"Today's museums address a visually and intellectually sophisticated public - a critical public," he continues. "Museums have become a integral part of contemporary society, a focal point where people and ideas mix. They are an embodiment of that wonderful quality, 'solidarity of specification,' which the writer Henry James ascribed to successful fiction - and which applies equally to facts and reality."
The wish to make the museum a beacon may be coming true already. Malaysian Prime Minister Mahathir Mohammad, who visited the Aramco Exhibit in 1989, subsequently sent a delegation back to Dhahran to meet with Saudi Aramco representatives with a view to establishing a similar museum in his own country.
Visitors to the museum can take pot luck and sample exhibits at random, but it's probably best to plot a course and stick with it. In light of the wealth of material at hand, teachers often arm their students with worksheets and pencils to help focus learning. But strait-laced, formal "educating" is not what is expected, or even hoped for.
"When the first class of school children came, they all lined up and didn't touch anything," says museum director Farooq al-Janahi. "But we are changing that whole philosophy. We want children to have the freedom to play, to explore, to touch, to examine. We want them to have the freedom to think, to play a game for half an hour if they wish. The first thing we tell teachers is to let the children explore on their own."
The museum is "for everybody," says al-Janahi, whose staff numbers 32, including 18 bilingual guides. "Everybody" ranges from kindergartners, who see a film, take a guided tour of specific exhibits and then receive Exhibit coloring books and crayons, to adult family members brought by students who have visited before. "The kids know how to read and write, but maybe their mother or father doesn't," says al-Janahi. "Here, they too can look, listen and learn."
While the philosophy of allowing children free rein may disturb adults schooled in quieter, less frenetic environments, it obviously inspires the youngsters, who dart from display to display with the speed - and the twittering - of swallows. The idea has also won many converts among educators.
Dr. Sa'id A. Abu 'Ali, director general of education in Saudi Arabia's Eastern Province, where Dhahran is located, is one fan. He puts the museum high on the list of field-trip sites he recommends for the 125,000 students under his wing in grades one through 12. Visits to the museum are part of the syllabus in social sciences and applied sciences, and particularly in courses on the history of the Eastern Province and the petroleum industry.
"The Exhibit helps to crystallize many different points," he says. "The majority of students feels that what they've heard there about history, industry and science has accelerated their learning."
The museum highlights Saudi Arabia's "will to introduce oil and the will to use it to modernize, which is in itself an educational value from which we can benefit," Abu 'Ali says. The huge transfer of technology to the kingdom since the discovery of oil in 1938 has meant that "many foreigners have come to our country. We have been able to accept them, and at the same time we have been able to build a bridge of understanding between the newcomers and our society."
The museum itself shows the extent to which technology transfer has given way, over the years, to technological innovation within Saudi Arabia. The museum's Aramco Story displays, for instance, highlight the company's huge training program, and visitors get video introductions to some of today's Saudi professionals. These employees, among them a petroleum engineer, a physician, an airplane pilot, an accountant and a paleontologist, explain - in two languages - what they do at work.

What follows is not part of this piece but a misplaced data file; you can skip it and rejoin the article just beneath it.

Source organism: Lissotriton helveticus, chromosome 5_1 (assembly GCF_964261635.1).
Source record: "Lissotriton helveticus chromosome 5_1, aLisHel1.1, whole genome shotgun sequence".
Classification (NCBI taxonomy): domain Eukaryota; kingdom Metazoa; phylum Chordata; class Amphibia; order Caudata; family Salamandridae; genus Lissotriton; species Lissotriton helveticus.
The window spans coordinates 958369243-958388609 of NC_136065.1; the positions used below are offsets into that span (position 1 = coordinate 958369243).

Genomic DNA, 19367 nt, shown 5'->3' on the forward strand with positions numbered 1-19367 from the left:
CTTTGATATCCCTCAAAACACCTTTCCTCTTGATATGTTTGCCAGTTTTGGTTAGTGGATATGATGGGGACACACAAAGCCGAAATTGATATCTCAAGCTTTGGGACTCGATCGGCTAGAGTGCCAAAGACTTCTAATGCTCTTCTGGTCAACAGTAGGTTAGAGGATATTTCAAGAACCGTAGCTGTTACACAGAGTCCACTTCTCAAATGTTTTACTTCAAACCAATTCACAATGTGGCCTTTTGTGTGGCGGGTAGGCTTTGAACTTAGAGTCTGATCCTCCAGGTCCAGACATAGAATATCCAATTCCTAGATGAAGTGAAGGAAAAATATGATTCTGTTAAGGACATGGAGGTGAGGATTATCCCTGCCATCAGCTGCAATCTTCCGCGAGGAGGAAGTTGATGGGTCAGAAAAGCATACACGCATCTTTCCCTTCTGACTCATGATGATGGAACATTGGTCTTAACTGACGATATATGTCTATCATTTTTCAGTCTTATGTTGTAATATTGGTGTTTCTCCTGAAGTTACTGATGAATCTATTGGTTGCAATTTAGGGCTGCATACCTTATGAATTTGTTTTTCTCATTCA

The museum's realistic presentations of what are often dry "schoolbook" facts may fire the imaginations of future professionals, too. The Aramco Exhibit fleshes out what students learn in the classroom, says Atiyyah al-Ghamidi, principal of Ibn Battutah School in Qatif, a town 30 kilometers (19 miles) up the coast from Dhahran. "Refining is explained in a very vivid way, and because of the vivid examples of refinery products like tar and gas that the student has in front of him, he will never forget," al-Ghamidi says.
Teachers like the museum, too. "It's wonderful; it's overwhelming," notes Trulee Reed, a fourth-grade teacher at Saudi Aramco's Abqaiq School. "The kids really enjoy it. They love the hands-on and the video exhibits where they can interact - and they're amazed that Dhahran used to be just a few little tents out in the middle of nowhere."
What's in the future for the Aramco Exhibit? Plenty, say its operators.
It's targeted to become a place where volunteers from many walks of life can invest time to further education on many levels, in line with the Islamic tenet of service to the community. "In Islam, you worship God by devotional prayer and also by serving society," says Nawwab. "That's a tradition we would like to keep and enhance here."
Projects in the planning stages include starting a computer club, with Arabic programs for children and computer courses for Saudi Aramco retirees. Another idea: using the museum as a venue where company employees and retirees can teach English and mathematics to Saudi schoolchildren during vacations and on weekends.
Volunteers from the local community, assisted by museum guides, have already shown, what can be accomplished. During 'Id al-Adha in June, they helped children mount a rousing cultural program, focusing on nine countries around the world, which was performed in front of friends and families in the museum auditorium. Twenty-three youngsters participated - and more want to be involved next year.
Finally, museum executives say they're working on a plan to establish an open-air exhibit area. Here, equipment such as a full-size drilling rig or a pipeline pump the size of a jumbo-jet engine could be displayed, providing a whole new arena for hands-on adventure.
The museum aims to keep pace with the times and remain "perennially interesting," says Nawwab, with updated displays and a variety of temporary exhibits - like the exhibition of historic industry photographs dating back to the 1930's that was mounted in September. Traveling exhibits are planned as well: The first one is slated to go from Dhahran to the Houston Children's Museum.
But the best news for the museum comes from its most precious audience, the youngsters who've stopped at the Saudi Aramco caravansary and found it to be both challenging and fun. As a beaming Ismail Ibrahim, 14, of Riyadh, put it, "I like this place because it asks so many questions and gives so many answers. Can I come back?"
Arthur Clark, a staff writer for Saudi Aramco, visits the Aramco Exhibit with his daughter Caitlin.